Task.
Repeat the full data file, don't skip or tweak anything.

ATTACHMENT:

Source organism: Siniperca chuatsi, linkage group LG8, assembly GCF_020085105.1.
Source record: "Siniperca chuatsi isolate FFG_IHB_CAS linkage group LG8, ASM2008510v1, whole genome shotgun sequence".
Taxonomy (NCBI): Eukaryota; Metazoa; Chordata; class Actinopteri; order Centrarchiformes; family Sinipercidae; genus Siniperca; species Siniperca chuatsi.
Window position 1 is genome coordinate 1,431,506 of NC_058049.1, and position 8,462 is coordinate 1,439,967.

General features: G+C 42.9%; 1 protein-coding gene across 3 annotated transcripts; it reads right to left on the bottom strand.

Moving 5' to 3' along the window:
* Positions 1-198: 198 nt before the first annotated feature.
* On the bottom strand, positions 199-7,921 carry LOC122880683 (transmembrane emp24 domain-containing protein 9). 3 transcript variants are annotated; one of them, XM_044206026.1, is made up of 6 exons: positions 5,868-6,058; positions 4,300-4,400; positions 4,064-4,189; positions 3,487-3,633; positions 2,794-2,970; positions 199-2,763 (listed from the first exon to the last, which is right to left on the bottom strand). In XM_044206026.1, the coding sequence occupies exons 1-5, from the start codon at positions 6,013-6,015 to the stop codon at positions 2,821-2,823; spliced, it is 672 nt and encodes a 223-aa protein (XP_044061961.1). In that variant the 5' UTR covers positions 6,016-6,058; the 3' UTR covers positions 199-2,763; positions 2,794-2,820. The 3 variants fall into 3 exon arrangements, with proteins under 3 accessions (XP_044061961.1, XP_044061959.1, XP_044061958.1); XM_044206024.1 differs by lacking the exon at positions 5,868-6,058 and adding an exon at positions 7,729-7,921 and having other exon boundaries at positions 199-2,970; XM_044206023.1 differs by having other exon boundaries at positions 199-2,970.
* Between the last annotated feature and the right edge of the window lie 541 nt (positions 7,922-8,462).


Source organism: Siniperca chuatsi, linkage group LG8, assembly GCF_020085105.1.
Source record: "Siniperca chuatsi isolate FFG_IHB_CAS linkage group LG8, ASM2008510v1, whole genome shotgun sequence".
Taxonomy (NCBI): Eukaryota; Metazoa; Chordata; class Actinopteri; order Centrarchiformes; family Sinipercidae; genus Siniperca; species Siniperca chuatsi.
Window position 1 is genome coordinate 1,431,506 of NC_058049.1, and position 8,462 is coordinate 1,439,967.

General features: G+C 42.9%; 1 protein-coding gene across 3 annotated transcripts; it reads right to left on the bottom strand.

Moving 5' to 3' along the window:
* Positions 1-198: 198 nt before the first annotated feature.
* On the bottom strand, positions 199-7,921 carry LOC122880683 (transmembrane emp24 domain-containing protein 9). 3 transcript variants are annotated; one of them, XM_044206026.1, is made up of 6 exons: positions 5,868-6,058; positions 4,300-4,400; positions 4,064-4,189; positions 3,487-3,633; positions 2,794-2,970; positions 199-2,763 (listed from the first exon to the last, which is right to left on the bottom strand). In XM_044206026.1, the coding sequence occupies exons 1-5, from the start codon at positions 6,013-6,015 to the stop codon at positions 2,821-2,823; spliced, it is 672 nt and encodes a 223-aa protein (XP_044061961.1). In that variant the 5' UTR covers positions 6,016-6,058; the 3' UTR covers positions 199-2,763; positions 2,794-2,820. The 3 variants fall into 3 exon arrangements, with proteins under 3 accessions (XP_044061961.1, XP_044061959.1, XP_044061958.1); XM_044206024.1 differs by lacking the exon at positions 5,868-6,058 and adding an exon at positions 7,729-7,921 and having other exon boundaries at positions 199-2,970; XM_044206023.1 differs by having other exon boundaries at positions 199-2,970.
* Between the last annotated feature and the right edge of the window lie 541 nt (positions 7,922-8,462).